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VW Scandal Triggers Legal Clash Between EU, Germany

Dec. 8, 2016
Sparked by fallout from the ongoing Volkswagen dieselgate scandal, the European Union threatens to take legal action against Germany, the United Kingdom and five other countries.

Volkswagen AG’s dieselgate scandal took another turn as the European Union threatened to sue Germany, the U.K. and five other nations for failing to set up penalty systems to deter manufacturers from violating car emissions rules.

It’s the first legal action from the European Commission since the news broke about Volkswagen’s cheating on tests for smog-causing emissions a year ago. The regulator has been battling with the carmaker separately over compensation for EU car owners who had been affected by VW’s admission that it used software on about 11 million vehicles worldwide that allowed it to cheat on pollution tests.

“Abiding by the law is first and foremost the duty of car manufacturers,” EU Internal Market Commissioner Elzbieta Bienkowska said in a statement Thursday. “But national authorities across the EU must ensure that car manufacturers actually comply with the law.”

The EU said Germany and the U.K. broke the law by refusing to disclose, when requested, all the technical information gathered in their national investigations regarding potential irregularities with nitrogen-oxide emissions in cars by VW and other manufacturers on their territories.

Germany “is the only country in Europe which presented a set of measures, including immediate measures to stop defeat devices,” its Transport Ministry said in the e-mail. “VW was ordered to fix the cars at its own expense so that they comply with existing rules.”

Spain’s Justice Minister Rafael Catala told journalists at a press conference in Brussels on Thursday that the industry ministry already started “probes that eventually may end in sanctions” for Seat, VW’s Spanish arm.

The commission sent letters of formal notice on Thursday to the Czech Republic, Lithuania and Greece for failing to introduce penalty systems for breach of EU emission rules in their national laws. It also opened infringements against Germany, Luxembourg, Spain and the U.K. for not applying such sanctions despite VW’s use of illegal software. Those four countries issued car-type approvals for the German company in Europe.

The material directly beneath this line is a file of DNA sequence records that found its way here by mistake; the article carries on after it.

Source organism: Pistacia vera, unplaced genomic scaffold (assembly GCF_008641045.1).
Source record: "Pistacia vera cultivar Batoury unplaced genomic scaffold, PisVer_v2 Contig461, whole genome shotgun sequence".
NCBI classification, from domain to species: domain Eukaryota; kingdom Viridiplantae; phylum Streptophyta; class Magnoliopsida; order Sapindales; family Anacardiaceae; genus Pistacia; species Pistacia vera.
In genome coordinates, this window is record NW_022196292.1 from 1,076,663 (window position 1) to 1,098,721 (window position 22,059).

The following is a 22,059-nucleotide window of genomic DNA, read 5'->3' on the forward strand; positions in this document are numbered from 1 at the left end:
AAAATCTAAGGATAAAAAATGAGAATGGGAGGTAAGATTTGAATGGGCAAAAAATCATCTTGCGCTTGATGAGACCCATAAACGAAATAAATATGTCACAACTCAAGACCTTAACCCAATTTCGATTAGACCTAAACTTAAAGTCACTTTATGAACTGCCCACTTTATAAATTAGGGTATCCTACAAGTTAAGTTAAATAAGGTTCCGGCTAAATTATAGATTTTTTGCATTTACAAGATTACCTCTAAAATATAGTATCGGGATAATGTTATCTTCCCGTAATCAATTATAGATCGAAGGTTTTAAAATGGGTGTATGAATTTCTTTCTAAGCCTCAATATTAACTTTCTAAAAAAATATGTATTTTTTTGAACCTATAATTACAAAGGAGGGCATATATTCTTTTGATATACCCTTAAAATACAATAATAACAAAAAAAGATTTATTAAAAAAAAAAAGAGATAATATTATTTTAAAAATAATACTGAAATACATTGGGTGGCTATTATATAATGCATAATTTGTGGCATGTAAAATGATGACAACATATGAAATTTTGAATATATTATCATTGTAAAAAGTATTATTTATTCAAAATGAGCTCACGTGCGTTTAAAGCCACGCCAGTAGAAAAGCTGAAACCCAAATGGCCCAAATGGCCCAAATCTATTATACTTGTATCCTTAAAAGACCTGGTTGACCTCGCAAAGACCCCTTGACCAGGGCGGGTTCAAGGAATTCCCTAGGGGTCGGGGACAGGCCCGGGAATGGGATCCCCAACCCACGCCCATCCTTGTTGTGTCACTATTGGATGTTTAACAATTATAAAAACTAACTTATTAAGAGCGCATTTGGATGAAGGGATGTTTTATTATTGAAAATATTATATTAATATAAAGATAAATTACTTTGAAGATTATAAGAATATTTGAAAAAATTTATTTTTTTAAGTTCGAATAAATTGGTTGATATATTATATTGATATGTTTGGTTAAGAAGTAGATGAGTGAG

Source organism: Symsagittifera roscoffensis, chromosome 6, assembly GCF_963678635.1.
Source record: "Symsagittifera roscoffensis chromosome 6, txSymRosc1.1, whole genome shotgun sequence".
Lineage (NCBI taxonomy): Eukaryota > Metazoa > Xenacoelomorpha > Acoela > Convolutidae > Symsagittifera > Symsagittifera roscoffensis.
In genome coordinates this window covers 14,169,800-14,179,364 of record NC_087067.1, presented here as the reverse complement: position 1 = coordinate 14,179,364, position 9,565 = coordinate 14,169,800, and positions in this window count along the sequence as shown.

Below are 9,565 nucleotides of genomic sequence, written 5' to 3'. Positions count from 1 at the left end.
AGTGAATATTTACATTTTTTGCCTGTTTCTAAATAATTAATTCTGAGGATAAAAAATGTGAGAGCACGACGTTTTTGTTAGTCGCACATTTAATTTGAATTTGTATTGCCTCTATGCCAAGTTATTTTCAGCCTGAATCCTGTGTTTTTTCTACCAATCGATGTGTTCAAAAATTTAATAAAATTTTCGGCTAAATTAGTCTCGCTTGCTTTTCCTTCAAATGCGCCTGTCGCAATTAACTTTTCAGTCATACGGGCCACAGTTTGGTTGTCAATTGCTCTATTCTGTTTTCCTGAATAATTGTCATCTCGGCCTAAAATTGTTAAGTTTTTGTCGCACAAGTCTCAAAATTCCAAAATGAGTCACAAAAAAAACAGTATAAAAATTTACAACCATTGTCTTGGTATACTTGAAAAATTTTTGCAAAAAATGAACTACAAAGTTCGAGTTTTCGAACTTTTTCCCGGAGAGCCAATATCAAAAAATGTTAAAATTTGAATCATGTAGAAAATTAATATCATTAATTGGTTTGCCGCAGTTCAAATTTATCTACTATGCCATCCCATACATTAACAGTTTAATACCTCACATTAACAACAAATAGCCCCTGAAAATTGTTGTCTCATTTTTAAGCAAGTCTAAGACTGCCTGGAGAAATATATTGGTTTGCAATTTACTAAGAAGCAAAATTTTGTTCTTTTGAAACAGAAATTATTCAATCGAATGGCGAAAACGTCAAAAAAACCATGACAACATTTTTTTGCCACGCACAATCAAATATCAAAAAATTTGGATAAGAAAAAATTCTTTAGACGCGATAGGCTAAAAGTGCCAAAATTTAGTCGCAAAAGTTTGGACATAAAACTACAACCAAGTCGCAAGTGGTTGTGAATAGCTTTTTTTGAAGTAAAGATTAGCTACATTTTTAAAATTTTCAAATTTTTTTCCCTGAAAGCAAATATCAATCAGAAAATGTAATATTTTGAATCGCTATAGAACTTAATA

The EU regulator “is finally waking up after the dieselgate scandal,” said Gerben-Jan Gerbrandy, a Dutch Liberal member of the European Parliament. “It is high time to protect European consumers, fine illegal actions and start mandatory recalls of highly polluting vehicles.”

VW’s cheating, which the U.S. uncovered and led Germany to order an EU-wide recall of 8.5 million Volkswagen vehicles, has left policy makers in Europe scrambling to patch up regulatory holes that threaten a “clean-diesel” strategy dating to the 1990s. The issue is politically thorny in Europe because more than half the cars in the region are powered by diesel — which causes more urban pollution than does gasoline while having less global-warming impact — and because many member states have struggled to meet clean-air goals meant to reduce human sicknesses and premature deaths.

The governments have two months to respond to the commission. If they fail to do so, the EU can send a final warning before taking them to the EU courts in Luxembourg.

By Ewa Krukowska and Stephanie Bodoni, with assistance from Jonathan Stearns, Birgit Jennen and Esteban Duarte.

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